Darren Carver-Balsiger’s review published on Letterboxd:
I saw this at Leeds International Film Festival 2017 at a retrospective screening.
I think I need to be honest with myself: Stalker is probably my #1 movie of all time. It's not the most perfect, or the one that makes me the most emotional, or even the one which most impresses me. But it's the film that most flies around my head, that most inspires how I look at other art, and that most impacts my own writing. Every single watch is more rewarding than the last, and seeing Stalker on a huge screen really made me realise just how awe-inspiringly brilliant it is.
There's many surprising things about Stalker. The first is the mysterious Zone at the centre of the story. The novel (which is weaker) explicitly hypothesises the Zone to be of extra-terrestrial origin, leftovers from a "roadside picnic". In the film however, there is no such clarity. Personally, I'm increasingly convinced that the Zone (or at least the Room) is a substitute for God. It's unknowable by science, too unfathomable to be comprehended, and too dangerous to not believe in. It provokes hope in the unhappy, anger in the academics, and obedience in the afraid. The discussion on whether or not the Zone is good is a ripe one. Perhaps it is good for some, and bad for others. Perhaps the few who find happiness and sanctuary within it are reason enough to appreciate what it offers. As an atheist, I've never understood why people choose to believe in any faith, but no other work of art comes as close to explaining it to me as Stalker. I think I understand why the stalker acts as he does and why he finds solace in something that is demonstrably willing to kill, torture, and corrupt. My rational mind may side with the two academics, but my heart and soul feel more strongly for the stalker.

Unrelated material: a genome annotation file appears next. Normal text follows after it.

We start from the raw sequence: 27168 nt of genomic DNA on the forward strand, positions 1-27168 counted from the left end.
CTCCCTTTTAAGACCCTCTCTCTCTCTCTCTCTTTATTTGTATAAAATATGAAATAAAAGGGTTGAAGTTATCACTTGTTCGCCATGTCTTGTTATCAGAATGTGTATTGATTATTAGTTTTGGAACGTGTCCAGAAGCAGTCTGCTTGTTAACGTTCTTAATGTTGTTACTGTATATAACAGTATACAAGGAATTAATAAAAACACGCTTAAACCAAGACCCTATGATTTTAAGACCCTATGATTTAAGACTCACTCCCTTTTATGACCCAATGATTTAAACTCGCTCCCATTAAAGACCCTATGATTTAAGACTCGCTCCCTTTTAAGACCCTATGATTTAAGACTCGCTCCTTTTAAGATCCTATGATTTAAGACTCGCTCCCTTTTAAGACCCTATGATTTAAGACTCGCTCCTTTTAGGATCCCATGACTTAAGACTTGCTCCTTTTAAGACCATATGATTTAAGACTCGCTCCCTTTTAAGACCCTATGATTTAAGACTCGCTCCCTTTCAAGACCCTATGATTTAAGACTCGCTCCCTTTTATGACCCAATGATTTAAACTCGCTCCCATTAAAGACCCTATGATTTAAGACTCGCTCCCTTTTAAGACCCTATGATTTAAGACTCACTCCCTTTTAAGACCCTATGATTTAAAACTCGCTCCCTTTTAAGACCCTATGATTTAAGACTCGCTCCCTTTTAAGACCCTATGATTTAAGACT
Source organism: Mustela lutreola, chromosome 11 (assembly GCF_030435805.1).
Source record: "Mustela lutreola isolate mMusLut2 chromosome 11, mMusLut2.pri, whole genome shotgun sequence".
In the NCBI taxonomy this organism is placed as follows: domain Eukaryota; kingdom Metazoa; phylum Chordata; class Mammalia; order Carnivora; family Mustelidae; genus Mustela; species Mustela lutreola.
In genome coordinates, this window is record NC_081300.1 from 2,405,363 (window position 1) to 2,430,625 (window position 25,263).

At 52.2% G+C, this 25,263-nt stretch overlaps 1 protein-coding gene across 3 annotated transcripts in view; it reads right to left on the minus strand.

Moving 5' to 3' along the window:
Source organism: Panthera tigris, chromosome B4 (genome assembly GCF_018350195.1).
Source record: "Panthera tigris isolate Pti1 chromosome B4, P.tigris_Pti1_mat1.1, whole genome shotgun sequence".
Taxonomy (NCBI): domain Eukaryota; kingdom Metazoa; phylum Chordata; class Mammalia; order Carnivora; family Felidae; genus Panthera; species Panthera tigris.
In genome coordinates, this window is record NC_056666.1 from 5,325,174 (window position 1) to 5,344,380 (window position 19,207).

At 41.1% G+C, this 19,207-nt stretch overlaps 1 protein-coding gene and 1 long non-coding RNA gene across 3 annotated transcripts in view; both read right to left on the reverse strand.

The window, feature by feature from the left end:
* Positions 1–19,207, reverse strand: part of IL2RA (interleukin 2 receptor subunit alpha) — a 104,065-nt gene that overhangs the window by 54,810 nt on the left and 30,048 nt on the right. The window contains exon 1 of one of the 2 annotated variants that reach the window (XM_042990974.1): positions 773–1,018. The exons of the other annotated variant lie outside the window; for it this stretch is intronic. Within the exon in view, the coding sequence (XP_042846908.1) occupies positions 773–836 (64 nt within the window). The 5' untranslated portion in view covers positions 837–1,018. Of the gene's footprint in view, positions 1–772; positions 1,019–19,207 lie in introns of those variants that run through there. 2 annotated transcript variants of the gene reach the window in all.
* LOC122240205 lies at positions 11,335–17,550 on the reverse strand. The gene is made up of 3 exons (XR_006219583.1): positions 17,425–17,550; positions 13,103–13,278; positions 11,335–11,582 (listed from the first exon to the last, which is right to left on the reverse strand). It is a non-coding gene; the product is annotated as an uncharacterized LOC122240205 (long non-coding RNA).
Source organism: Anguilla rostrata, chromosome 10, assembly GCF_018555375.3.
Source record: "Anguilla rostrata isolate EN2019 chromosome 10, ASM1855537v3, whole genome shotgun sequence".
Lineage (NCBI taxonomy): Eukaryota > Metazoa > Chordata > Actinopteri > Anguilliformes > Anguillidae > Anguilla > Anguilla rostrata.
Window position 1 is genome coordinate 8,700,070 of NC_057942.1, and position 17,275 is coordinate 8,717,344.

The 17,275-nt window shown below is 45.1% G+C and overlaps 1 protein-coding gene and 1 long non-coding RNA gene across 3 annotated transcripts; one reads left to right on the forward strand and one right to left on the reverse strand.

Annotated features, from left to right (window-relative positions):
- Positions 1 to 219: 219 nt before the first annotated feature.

It's also noteworthy that Stalker seems to be the only Tarkovsky movie with some concept of class division. It discusses the immorality and failures of the intelligentsia, the elites, and the faithless. Whether this is a damning indictment of the Soviet Union or of the bourgeoise is more open to interpretation however.
Stalker is not perfect (although the first and final forty minutes might well be) but I find it incredibly cathartic in how it allows me to think about so many ideas in so many beautiful ways. Over the summer I wrote a feature-length script that was essentially a riff on Stalker (except it was also about teenage depression and sexual frustration) and there's nothing I can write which is comparable to the majesty of Stalker. Its wonder has massively impacted my life.
Also, the final twenty minutes is nothing but perfect shots, culminating in two of the best long takes in history.
See my previous review for more analysis.
Note: Since writing this review, I couldn't quite bring myself to put Stalker #1 on my favourites list (rewatching clips of 2001: A Space Odyssey made me realise I still love that movie the most) but it is a very close #2.